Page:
First and foremost… before you think acupuncture is an ‘alternative’ therapy which is a bit of hit and miss, bear this in mind: acupuncture is a 2000+ year old, repeatedly and consistently, tried, tested and documented worldwide practice. It’s a complete system of medicine – recognised by the world health organisation as a treatment for many problems and conditions. Unfortunately to most people, modern medicine is seen as the ‘gold standard’ and the most superior care in current society, which is sadly why we often don’t hear our GP’s recommending Traditional Chinese Medicine (TCM) to compliment or replace medical treatments..
So, here are 11 top questions about acupuncture that we received at the BellyBelly Pregnancy Centre (now closed), answered by a centre acupuncturist, Justin.
Is Induction Acupuncture Safe For Me And The Baby?
Justin: Absolutely, and especially so in Victoria where practitioners of Chinese Medicine, Acupuncture and Herbs, must be registered by and adhere to the strict policies and procedures of The Chinese Medicine Registration Board of Victoria. A government body established to protect both the public and the professionals from (amongst other things) sub standard practices.
What If I Have An Existing Medical Condition, e.g. High Blood Pressure Or Gestational Diabetes?
Justin: Every relevant pre-existing medical condition will be asked after in your initial visit and will be represented in the diagnoses, these often respond very well to acupuncture as well so if there are early signs of such conditions we can help with the management of the symptoms. Acupuncture has been shown to be a very effective complementary medicine often improving the response to the standard medical treatment.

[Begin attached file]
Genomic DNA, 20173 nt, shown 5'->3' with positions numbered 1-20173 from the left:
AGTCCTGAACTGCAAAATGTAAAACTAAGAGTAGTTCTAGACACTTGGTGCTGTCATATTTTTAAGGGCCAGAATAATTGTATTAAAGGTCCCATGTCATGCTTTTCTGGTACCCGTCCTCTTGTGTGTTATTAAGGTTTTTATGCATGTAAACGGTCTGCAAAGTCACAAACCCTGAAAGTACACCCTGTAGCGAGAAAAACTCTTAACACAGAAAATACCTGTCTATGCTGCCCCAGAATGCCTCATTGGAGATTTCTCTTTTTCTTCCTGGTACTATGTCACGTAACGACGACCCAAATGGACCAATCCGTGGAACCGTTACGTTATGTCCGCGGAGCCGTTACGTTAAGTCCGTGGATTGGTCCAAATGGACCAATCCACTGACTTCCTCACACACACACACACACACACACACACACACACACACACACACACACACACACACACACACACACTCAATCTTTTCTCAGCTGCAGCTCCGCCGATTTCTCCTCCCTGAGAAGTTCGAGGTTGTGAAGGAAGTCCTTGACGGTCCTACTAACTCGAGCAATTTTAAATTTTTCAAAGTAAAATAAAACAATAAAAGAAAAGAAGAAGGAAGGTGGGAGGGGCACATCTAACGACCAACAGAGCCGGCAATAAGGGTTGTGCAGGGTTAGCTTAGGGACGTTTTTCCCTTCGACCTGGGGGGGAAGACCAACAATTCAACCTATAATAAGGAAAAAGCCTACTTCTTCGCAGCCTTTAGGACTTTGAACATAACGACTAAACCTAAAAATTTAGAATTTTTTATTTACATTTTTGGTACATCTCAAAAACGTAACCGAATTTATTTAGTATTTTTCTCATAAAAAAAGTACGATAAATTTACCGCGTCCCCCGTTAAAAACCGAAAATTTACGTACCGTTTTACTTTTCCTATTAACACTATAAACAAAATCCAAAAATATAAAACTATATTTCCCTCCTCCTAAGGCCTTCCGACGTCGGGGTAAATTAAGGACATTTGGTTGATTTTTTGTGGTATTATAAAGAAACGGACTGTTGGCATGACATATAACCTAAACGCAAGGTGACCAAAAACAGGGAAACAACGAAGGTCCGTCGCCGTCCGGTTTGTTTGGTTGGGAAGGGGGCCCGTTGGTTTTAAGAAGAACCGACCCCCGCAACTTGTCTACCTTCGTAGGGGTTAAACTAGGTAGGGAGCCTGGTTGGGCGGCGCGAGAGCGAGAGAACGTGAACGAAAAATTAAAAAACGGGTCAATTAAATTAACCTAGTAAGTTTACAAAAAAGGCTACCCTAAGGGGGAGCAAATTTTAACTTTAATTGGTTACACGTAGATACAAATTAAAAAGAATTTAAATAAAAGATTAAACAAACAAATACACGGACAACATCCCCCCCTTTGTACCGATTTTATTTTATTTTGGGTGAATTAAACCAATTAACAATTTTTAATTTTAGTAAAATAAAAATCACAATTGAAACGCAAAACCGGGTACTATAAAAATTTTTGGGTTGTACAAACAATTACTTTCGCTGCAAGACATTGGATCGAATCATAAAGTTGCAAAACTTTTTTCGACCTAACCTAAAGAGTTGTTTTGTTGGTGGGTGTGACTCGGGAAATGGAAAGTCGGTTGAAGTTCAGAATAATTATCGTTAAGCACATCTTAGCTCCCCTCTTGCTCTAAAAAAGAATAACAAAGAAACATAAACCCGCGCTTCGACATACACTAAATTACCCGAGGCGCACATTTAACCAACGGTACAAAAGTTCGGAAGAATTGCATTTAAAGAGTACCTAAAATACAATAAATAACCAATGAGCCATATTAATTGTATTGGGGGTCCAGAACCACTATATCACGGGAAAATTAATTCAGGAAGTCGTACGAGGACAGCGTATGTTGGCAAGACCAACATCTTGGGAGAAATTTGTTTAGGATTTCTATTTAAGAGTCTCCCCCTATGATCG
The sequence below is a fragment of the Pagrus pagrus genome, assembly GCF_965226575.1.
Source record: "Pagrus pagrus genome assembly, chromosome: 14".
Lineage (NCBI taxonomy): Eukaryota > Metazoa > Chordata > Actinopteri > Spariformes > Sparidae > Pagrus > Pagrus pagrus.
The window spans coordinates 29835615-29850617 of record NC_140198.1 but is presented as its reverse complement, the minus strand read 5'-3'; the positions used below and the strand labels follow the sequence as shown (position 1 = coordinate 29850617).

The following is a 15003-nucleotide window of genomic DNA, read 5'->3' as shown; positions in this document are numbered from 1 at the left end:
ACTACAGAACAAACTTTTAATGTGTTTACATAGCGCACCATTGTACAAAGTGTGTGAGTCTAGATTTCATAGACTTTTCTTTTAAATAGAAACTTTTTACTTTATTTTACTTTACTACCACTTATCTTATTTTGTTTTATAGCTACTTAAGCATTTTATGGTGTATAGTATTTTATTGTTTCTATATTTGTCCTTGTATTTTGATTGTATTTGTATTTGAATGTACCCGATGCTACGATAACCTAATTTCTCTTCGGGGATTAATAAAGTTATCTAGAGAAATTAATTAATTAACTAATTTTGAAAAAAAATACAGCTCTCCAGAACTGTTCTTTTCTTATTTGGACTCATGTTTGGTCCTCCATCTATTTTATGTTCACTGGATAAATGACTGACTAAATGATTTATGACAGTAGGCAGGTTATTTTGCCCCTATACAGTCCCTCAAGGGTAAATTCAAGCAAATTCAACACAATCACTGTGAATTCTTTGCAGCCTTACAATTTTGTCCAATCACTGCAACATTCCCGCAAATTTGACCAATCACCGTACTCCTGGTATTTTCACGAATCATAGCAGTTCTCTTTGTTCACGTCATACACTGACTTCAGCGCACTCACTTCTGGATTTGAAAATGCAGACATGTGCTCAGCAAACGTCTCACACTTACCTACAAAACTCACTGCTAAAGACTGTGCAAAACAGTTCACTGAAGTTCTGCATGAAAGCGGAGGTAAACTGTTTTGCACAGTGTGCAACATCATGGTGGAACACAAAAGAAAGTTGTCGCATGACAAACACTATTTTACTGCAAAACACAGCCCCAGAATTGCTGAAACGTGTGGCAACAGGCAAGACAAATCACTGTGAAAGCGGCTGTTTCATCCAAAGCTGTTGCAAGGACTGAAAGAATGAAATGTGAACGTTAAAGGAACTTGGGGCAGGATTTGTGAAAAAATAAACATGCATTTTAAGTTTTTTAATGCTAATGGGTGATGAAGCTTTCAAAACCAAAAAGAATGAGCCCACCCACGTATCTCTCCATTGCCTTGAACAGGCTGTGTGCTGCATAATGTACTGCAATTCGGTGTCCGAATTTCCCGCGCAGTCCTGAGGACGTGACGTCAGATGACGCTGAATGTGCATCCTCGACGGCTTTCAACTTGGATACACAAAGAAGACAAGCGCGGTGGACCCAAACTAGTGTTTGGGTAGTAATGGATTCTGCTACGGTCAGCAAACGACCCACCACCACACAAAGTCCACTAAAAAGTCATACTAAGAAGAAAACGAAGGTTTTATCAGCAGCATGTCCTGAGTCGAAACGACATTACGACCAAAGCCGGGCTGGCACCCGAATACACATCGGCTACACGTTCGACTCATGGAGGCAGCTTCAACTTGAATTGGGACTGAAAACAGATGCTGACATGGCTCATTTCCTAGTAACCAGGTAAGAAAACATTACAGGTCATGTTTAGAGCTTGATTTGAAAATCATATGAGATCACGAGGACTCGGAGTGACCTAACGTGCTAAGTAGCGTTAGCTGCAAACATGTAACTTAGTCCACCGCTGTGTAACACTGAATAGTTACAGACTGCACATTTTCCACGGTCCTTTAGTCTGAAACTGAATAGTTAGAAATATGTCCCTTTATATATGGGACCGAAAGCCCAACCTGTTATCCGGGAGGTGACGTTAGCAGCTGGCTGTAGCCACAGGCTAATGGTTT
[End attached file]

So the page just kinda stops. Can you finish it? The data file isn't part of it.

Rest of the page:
Is Induction Acupuncture Suitable For Someone Who Has Had A Previous Caesarean?
Justin: That’s a really good question and the short answer is yes. If this person is seeking to have a VBAC then I believe acupuncture should form a part of their strategy. As long as the baby is still in there it’s not too late to have a session. Acupuncture can be started at any stage and different Dr’s (CHM) will have different opinions and preferences. As it constitutes a treatment for the scar, I personally believe it’s better to get the sessions underway earlier rather than later if the option is there!
How Quickly Will The Induction Work?
Justin: Ah the 64 thousand dollar question, no one knows for sure, as we are talking about Chinese Medicine, the philosophy (not to mention duty of care!) doesn’t permit a practitioner to attempt to force something to happen. For this reason I think the term induction is possibly used out of context as we are not inducing or causing childbirth so much as encouraging the natural onset of labour. The stories you hear of mums going into labour in the acupuncture session are not so much because the acupuncture caused the labour but that the acupuncture released an energetic blockage that was preventing the normal onset of labour from occurring.
When Should I Start Having Acupuncture And How Often Do I Need To Go?
Justin: For the reason above, pre-labour sessions are the best way to approach a natural onset of labour, this is because in late term pregnancy things get a bit harder, there’s physical stress from a heavy bubs, sometimes there’s worry, people put themselves under extra pressure without realising it, less sleep at night and often a two year old is “hanging off me…”, it goes on and the cumulative effect is sometimes bubs stays in a bit longer. Additionally, too much stock is put into due dates, I don’t have an answer to it as it’s just human nature to cling to a date and then get concerned when it passes (esp. on the 1st one) but from a relaxation point of view, an accepting things as they are and building confidence and strength to have a baby, acupuncture is fantastic.
What Can I Expect At An Acupuncture Session? What About My Belly?